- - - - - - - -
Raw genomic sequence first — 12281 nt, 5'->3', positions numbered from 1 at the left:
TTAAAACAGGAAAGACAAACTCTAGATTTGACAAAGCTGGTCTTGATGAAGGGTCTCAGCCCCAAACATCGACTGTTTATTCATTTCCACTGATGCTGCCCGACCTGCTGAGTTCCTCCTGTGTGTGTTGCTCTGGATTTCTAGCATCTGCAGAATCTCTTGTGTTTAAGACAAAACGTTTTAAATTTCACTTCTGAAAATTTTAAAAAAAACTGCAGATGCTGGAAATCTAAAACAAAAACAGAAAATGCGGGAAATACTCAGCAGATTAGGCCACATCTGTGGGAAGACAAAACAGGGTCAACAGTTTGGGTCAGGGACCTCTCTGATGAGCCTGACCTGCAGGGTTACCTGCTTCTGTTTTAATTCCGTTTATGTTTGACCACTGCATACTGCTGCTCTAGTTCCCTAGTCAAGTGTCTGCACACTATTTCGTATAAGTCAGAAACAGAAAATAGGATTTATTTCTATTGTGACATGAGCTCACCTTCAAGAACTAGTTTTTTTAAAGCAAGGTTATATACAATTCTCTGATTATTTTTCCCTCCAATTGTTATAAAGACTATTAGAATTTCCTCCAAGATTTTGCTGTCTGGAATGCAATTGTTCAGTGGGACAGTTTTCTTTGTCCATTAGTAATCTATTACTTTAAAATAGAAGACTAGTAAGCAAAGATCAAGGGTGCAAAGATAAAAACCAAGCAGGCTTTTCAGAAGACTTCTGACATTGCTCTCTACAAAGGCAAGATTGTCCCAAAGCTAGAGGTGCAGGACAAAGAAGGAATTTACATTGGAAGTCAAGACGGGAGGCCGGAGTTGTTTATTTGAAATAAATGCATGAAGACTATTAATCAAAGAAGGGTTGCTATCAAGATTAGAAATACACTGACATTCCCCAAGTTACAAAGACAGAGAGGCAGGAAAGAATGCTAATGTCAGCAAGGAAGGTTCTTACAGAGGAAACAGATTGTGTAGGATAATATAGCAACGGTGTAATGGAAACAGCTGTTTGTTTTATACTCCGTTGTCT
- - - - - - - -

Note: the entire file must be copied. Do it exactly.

Raw genomic sequence first — 12281 nt, 5'->3', positions numbered from 1 at the left:
TTAAAACAGGAAAGACAAACTCTAGATTTGACAAAGCTGGTCTTGATGAAGGGTCTCAGCCCCAAACATCGACTGTTTATTCATTTCCACTGATGCTGCCCGACCTGCTGAGTTCCTCCTGTGTGTGTTGCTCTGGATTTCTAGCATCTGCAGAATCTCTTGTGTTTAAGACAAAACGTTTTAAATTTCACTTCTGAAAATTTTAAAAAAAACTGCAGATGCTGGAAATCTAAAACAAAAACAGAAAATGCGGGAAATACTCAGCAGATTAGGCCACATCTGTGGGAAGACAAAACAGGGTCAACAGTTTGGGTCAGGGACCTCTCTGATGAGCCTGACCTGCAGGGTTACCTGCTTCTGTTTTAATTCCGTTTATGTTTGACCACTGCATACTGCTGCTCTAGTTCCCTAGTCAAGTGTCTGCACACTATTTCGTATAAGTCAGAAACAGAAAATAGGATTTATTTCTATTGTGACATGAGCTCACCTTCAAGAACTAGTTTTTTTAAAGCAAGGTTATATACAATTCTCTGATTATTTTTCCCTCCAATTGTTATAAAGACTATTAGAATTTCCTCCAAGATTTTGCTGTCTGGAATGCAATTGTTCAGTGGGACAGTTTTCTTTGTCCATTAGTAATCTATTACTTTAAAATAGAAGACTAGTAAGCAAAGATCAAGGGTGCAAAGATAAAAACCAAGCAGGCTTTTCAGAAGACTTCTGACATTGCTCTCTACAAAGGCAAGATTGTCCCAAAGCTAGAGGTGCAGGACAAAGAAGGAATTTACATTGGAAGTCAAGACGGGAGGCCGGAGTTGTTTATTTGAAATAAATGCATGAAGACTATTAATCAAAGAAGGGTTGCTATCAAGATTAGAAATACACTGACATTCCCCAAGTTACAAAGACAGAGAGGCAGGAAAGAATGCTAATGTCAGCAAGGAAGGTTCTTACAGAGGAAACAGATTGTGTAGGATAATATAGCAACGGTGTAATGGAAACAGCTGTTTGTTTTATACTCCGTTGTCT